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(aka 'Live Today For Tomorrow' or "I Stand Accused")

Directed by Michael Gordon
USA
1948

 

From Michael Gordon, the acclaimed director of The Web, The Lady Gambles, Woman in Hiding, Cyrano de Bergerac, Pillow Talk and Portrait in Black, comes this classic film noir starring screen legend Fredric March (Death Takes a Holiday, Inherit the Wind) as a man faced with an impossible predicament. Calvin Cooke (March), a no-nonsense judge in a small Pennsylvania town, finds his thoughts turning to end the life of his beloved wife Cathy (Florence Eldridge, The Story of Temple Drake) when he learns that she has an incurable disease and is suffering from unbearable pain. He decides to move forward with his plan and then surrenders himself to the police. Defended by a brilliant attorney (Edmond O’Brien, The Hitch-Hiker), Cooke goes on trial for his life in a case that will decide if he’s legally guilty of murder or morally innocent of killing his wife. This controversial thriller was written by Michael Blankfort (The Dark Past) and Robert Thoeren (The Prowler), based on a book by Ernst Lothar (The Clairvoyant)..

***

An Act of Murder stars Fredric March as a husband faced with an impossible predicament in this controversial drama that was well ahead of its time. Calvin Cooke (March), a no-nonsense judge in a small Pennsylvania town, finds his thoughts turning to end the life of his beloved wife Cathy (Florence Eldridge) when he learns that she has an incurable disease and is suffering from unbearable pain. He decides to move forward with his plan and then surrenders himself to the police. Defended by a brilliant attorney (Edmund O’Brien), Cooke goes on trial for his life in a case that will decide if he’s legally guilty of murder or morally innocent of killing his wife.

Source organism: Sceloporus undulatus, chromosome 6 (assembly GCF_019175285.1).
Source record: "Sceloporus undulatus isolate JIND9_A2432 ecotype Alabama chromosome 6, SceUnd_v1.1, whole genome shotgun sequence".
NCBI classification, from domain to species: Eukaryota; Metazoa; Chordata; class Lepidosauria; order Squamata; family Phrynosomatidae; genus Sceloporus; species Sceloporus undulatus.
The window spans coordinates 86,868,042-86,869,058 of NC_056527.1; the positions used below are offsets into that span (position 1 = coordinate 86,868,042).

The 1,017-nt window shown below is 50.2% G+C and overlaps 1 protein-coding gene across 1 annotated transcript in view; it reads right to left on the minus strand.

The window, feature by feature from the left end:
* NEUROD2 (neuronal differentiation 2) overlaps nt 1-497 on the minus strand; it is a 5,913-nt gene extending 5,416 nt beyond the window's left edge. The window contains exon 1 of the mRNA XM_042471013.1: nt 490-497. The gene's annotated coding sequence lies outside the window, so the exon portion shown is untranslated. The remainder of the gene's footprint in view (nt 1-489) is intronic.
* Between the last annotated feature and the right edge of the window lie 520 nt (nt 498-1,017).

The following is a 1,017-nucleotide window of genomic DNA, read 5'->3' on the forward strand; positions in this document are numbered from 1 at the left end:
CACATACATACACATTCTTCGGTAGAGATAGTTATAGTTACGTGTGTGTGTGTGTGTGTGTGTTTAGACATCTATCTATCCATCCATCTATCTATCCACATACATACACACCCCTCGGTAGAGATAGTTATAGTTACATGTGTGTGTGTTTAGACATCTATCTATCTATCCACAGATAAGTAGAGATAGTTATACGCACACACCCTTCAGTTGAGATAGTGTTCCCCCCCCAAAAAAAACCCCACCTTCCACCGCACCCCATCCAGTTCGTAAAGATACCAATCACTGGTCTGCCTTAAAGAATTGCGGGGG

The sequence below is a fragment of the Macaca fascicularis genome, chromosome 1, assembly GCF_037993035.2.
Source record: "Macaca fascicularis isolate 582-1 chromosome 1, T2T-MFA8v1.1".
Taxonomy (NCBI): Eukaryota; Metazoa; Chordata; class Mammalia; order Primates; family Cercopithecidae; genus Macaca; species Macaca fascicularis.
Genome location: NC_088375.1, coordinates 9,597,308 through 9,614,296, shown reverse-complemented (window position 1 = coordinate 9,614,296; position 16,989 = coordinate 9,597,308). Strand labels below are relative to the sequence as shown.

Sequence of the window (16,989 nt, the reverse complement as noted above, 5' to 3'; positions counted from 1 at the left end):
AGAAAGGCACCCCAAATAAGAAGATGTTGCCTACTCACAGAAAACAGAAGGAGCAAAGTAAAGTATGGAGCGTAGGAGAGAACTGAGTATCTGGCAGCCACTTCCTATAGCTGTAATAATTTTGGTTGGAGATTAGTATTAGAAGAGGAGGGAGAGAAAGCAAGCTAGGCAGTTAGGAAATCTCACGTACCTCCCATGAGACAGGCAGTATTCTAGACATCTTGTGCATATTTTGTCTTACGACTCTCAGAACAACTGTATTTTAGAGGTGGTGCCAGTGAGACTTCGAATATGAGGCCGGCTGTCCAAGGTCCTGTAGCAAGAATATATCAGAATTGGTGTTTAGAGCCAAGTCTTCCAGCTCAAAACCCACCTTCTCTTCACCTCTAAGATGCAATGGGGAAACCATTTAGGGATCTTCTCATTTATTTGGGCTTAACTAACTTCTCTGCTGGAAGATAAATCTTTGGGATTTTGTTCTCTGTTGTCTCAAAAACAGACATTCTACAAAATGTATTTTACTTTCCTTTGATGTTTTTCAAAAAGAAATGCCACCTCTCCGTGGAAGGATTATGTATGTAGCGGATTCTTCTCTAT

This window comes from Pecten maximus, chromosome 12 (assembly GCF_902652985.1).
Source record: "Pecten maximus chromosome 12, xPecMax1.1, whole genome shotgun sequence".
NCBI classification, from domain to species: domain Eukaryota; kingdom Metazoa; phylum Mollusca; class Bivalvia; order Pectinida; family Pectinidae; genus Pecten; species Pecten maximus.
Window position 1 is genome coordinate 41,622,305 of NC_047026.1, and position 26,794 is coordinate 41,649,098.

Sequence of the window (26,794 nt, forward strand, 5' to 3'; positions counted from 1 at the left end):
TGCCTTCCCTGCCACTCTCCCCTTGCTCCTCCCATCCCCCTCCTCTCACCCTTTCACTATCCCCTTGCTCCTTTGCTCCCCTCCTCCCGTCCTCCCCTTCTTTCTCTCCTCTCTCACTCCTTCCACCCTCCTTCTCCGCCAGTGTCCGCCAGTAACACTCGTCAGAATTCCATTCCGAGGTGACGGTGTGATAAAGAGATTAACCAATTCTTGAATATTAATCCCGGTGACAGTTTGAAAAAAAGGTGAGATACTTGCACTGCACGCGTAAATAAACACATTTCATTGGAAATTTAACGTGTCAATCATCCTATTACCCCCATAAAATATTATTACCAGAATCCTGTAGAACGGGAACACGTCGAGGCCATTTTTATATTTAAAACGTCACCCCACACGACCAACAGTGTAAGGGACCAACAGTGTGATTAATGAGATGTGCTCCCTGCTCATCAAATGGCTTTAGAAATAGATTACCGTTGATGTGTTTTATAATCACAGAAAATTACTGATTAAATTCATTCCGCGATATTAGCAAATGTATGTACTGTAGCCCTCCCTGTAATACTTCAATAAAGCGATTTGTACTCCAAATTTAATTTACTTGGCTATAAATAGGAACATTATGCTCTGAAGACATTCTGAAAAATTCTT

Posters

Theatrical Release: November 29th, 1948

Reviews                                                                                                       More Reviews                                                                                       DVD Reviews

 

Comparison:

Universal 'Vault Series' - Region 0 - NTSC vs. Kino - Region 'A' - Blu-ray

Box Cover

  

Only available at present as part of Kino's Film Noir: The Dark Side of Cinema IV with Calcutta, An Act of Murder and Six Bridges to Cross

  

Distribution Universal - Region 0 - NTSC Kino - Region 'A' - Blu-ray
Runtime 1:31:06         1:31:09.464 
Video 1.33:1 Aspect Ratio
Average Bitrate: 6.46 mb/s
NTSC 720x480 29.97 f/s 

1.37:1 1080P Single-layered Blu-ray

Disc Size: 20,648,247,256 bytes

Feature: 20,033,507,328 bytes

Video Bitrate: 25.93 Mbps

Codec: MPEG-4 AVC Video

NOTE: The Vertical axis represents the bits transferred per second. The Horizontal is the time in minutes.

Bitrate:

Bitrate Blu-ray:

Audio English (Dolby Digital mono)

DTS-HD Master Audio English 1554 kbps 2.0 / 48 kHz / 1554 kbps / 16-bit (DTS Core: 2.0 / 48 kHz / 1509 kbps / 16-bit)
Commentary:

Dolby Digital Audio English 192 kbps 2.0 / 48 kHz / 192 kbps

Subtitles None English, None
Features

Release Information:
Studio: Universal

Aspect Ratio:
Original Aspect Ratio 1.33:1

Edition Details:

• None

DVD Release Date: November 15th, 2015

Keep Case
Chapters: 9

Release Information:
Studio:
Kino

 

1.37:1 1080P Single-layered Blu-ray

Disc Size: 20,648,247,256 bytes

Feature: 20,033,507,328 bytes

Video Bitrate: 25.93 Mbps

Codec: MPEG-4 AVC Video

 

Edition Details:

• NEW Audio Commentaries by Film Historian Samm Deighan

Trailers

 

Blu-ray Release Date: July 14th, 2020
Standard Blu-ray Case

Chapters 11

 

 

Comments:

NOTE: The below Blu-ray captures were taken directly from the Blu-ray disc.

ADDITION: Kino Blu-ray (July 2020): Kino have transferred Michael Gordon's An Act of Murder to Blu-ray as part of Kino's Film Noir: The Dark Side of Cinema IV with Calcutta, An Act of Murder and Six Bridges to Cross.

The single-layered transfer has a supportive bitrate but the source has weaknesses - frequently looking impaired by damage (see vertical scratch captures below) in the Frederic March in jail scenes. It can look heavy and clunky with modest contrast, but is entirely watchable.